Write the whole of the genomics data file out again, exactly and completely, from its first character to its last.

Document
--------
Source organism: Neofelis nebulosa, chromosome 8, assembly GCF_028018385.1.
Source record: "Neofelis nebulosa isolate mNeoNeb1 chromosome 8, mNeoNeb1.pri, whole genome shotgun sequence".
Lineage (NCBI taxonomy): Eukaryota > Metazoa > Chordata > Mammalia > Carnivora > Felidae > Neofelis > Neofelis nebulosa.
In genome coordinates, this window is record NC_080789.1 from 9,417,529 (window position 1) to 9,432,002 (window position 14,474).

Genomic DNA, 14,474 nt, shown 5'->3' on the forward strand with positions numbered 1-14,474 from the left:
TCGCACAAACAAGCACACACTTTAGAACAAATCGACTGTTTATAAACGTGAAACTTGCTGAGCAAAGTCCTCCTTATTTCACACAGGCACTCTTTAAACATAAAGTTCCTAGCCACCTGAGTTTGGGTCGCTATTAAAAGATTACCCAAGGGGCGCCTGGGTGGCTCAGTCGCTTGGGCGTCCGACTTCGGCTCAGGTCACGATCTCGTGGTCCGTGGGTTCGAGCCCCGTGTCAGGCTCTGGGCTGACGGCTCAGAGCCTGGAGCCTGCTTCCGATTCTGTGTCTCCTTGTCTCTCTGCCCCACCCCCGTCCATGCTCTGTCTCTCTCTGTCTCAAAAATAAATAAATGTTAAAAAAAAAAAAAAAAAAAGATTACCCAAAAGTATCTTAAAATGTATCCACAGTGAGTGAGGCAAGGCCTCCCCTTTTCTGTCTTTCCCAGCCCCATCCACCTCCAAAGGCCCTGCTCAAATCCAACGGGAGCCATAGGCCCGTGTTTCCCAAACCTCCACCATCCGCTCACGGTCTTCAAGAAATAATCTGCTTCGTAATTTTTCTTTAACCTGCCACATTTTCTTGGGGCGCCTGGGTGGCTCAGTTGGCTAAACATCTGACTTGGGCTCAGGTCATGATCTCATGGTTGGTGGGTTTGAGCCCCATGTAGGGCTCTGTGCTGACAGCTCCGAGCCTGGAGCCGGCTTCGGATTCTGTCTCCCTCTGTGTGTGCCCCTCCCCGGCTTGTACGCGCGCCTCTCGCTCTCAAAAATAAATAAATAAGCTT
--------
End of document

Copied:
Source organism: Neofelis nebulosa, chromosome 8, assembly GCF_028018385.1.
Source record: "Neofelis nebulosa isolate mNeoNeb1 chromosome 8, mNeoNeb1.pri, whole genome shotgun sequence".
Lineage (NCBI taxonomy): Eukaryota > Metazoa > Chordata > Mammalia > Carnivora > Felidae > Neofelis > Neofelis nebulosa.
In genome coordinates, this window is record NC_080789.1 from 9,417,529 (window position 1) to 9,432,002 (window position 14,474).

Genomic DNA, 14,474 nt, shown 5'->3' on the forward strand with positions numbered 1-14,474 from the left:
TCGCACAAACAAGCACACACTTTAGAACAAATCGACTGTTTATAAACGTGAAACTTGCTGAGCAAAGTCCTCCTTATTTCACACAGGCACTCTTTAAACATAAAGTTCCTAGCCACCTGAGTTTGGGTCGCTATTAAAAGATTACCCAAGGGGCGCCTGGGTGGCTCAGTCGCTTGGGCGTCCGACTTCGGCTCAGGTCACGATCTCGTGGTCCGTGGGTTCGAGCCCCGTGTCAGGCTCTGGGCTGACGGCTCAGAGCCTGGAGCCTGCTTCCGATTCTGTGTCTCCTTGTCTCTCTGCCCCACCCCCGTCCATGCTCTGTCTCTCTCTGTCTCAAAAATAAATAAATGTTAAAAAAAAAAAAAAAAAAAGATTACCCAAAAGTATCTTAAAATGTATCCACAGTGAGTGAGGCAAGGCCTCCCCTTTTCTGTCTTTCCCAGCCCCATCCACCTCCAAAGGCCCTGCTCAAATCCAACGGGAGCCATAGGCCCGTGTTTCCCAAACCTCCACCATCCGCTCACGGTCTTCAAGAAATAATCTGCTTCGTAATTTTTCTTTAACCTGCCACATTTTCTTGGGGCGCCTGGGTGGCTCAGTTGGCTAAACATCTGACTTGGGCTCAGGTCATGATCTCATGGTTGGTGGGTTTGAGCCCCATGTAGGGCTCTGTGCTGACAGCTCCGAGCCTGGAGCCGGCTTCGGATTCTGTCTCCCTCTGTGTGTGCCCCTCCCCGGCTTGTACGCGCGCCTCTCGCTCTCAAAAATAAATAAATAAGCTT